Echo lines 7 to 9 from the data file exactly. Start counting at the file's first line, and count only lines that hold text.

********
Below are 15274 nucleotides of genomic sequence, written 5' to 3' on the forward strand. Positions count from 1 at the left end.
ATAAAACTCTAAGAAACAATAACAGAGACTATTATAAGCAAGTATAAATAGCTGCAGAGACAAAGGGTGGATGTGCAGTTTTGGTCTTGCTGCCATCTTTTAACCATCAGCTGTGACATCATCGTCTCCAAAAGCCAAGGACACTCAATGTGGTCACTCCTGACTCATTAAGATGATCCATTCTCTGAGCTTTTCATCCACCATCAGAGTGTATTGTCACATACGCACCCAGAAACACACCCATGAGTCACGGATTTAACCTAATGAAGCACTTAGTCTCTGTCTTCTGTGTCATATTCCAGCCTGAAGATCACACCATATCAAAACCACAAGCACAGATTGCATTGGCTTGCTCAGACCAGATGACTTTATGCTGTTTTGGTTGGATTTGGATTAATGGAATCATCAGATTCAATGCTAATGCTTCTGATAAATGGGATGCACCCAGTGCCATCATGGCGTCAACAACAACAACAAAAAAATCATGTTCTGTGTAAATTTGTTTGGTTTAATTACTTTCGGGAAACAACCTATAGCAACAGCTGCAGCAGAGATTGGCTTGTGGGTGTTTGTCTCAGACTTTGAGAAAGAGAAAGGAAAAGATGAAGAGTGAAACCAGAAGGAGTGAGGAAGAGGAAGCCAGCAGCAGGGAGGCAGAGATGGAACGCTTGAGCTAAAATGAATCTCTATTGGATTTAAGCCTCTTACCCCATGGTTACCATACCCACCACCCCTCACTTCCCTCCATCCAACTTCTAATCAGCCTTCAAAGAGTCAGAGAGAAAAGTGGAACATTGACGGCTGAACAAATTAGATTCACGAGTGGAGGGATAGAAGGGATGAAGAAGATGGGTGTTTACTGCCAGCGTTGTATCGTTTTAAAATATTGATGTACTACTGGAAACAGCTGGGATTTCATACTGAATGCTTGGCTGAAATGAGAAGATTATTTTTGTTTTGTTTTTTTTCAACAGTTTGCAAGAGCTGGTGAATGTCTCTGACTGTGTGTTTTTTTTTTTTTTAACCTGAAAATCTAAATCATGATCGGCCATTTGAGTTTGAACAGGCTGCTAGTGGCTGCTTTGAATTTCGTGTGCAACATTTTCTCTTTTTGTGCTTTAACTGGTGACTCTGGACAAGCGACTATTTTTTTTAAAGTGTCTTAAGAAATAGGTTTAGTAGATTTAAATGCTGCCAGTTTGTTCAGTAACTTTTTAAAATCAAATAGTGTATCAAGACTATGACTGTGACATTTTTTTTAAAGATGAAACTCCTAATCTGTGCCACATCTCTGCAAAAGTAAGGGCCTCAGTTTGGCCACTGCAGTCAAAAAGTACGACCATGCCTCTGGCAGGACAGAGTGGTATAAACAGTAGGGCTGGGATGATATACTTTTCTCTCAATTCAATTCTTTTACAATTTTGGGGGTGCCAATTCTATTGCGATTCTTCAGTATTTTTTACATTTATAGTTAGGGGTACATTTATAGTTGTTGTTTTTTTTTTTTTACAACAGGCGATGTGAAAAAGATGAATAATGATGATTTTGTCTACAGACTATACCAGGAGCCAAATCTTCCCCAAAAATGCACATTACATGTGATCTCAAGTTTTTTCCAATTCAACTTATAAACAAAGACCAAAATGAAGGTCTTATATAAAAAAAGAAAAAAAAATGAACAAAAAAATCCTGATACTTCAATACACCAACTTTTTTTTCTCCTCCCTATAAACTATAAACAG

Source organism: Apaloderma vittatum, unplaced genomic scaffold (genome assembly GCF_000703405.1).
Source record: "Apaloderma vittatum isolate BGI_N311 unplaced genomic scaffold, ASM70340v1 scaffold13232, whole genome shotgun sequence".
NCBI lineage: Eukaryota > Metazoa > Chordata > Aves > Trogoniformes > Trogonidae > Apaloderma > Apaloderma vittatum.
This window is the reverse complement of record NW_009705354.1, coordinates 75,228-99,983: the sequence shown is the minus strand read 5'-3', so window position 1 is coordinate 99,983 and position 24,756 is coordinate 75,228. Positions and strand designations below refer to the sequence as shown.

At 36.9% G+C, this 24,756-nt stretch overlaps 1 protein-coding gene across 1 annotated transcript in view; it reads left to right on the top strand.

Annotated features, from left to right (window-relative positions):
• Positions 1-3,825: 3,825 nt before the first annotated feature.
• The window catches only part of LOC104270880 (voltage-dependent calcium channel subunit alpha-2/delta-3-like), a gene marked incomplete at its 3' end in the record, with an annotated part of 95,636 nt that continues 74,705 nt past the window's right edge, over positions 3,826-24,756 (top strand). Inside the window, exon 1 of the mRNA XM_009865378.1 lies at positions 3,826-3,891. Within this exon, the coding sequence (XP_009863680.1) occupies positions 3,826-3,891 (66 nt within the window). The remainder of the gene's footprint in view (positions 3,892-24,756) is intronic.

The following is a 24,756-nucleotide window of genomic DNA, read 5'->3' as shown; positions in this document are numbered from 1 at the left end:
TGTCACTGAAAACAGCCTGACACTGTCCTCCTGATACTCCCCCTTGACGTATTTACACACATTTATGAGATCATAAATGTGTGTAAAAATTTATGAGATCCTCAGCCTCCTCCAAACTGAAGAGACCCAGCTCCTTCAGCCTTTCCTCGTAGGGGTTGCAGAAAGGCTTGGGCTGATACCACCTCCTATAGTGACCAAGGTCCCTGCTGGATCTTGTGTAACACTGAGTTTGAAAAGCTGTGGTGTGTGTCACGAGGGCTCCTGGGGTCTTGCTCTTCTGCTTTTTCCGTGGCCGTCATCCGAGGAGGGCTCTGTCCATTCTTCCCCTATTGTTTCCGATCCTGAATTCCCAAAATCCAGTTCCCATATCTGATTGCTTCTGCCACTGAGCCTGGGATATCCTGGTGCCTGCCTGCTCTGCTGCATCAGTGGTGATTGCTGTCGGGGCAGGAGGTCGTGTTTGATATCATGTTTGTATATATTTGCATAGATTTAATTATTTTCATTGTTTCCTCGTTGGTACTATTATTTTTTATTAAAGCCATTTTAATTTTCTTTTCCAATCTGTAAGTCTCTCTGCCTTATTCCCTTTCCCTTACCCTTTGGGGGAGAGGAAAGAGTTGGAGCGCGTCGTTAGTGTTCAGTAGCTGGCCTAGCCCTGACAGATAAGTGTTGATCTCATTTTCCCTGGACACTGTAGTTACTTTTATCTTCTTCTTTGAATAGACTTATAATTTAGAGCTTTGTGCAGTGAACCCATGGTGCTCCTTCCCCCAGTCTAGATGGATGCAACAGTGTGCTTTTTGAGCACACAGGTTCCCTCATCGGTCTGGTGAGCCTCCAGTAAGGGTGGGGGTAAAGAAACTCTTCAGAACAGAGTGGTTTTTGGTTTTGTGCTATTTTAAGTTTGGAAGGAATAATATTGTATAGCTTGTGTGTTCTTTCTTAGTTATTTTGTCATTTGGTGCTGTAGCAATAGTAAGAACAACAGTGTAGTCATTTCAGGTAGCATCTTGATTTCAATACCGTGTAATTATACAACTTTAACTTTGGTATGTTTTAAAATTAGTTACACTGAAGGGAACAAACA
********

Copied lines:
At 36.9% G+C, this 24,756-nt stretch overlaps 1 protein-coding gene across 1 annotated transcript in view; it reads left to right on the top strand.

Annotated features, from left to right (window-relative positions):
• Positions 1-3,825: 3,825 nt before the first annotated feature.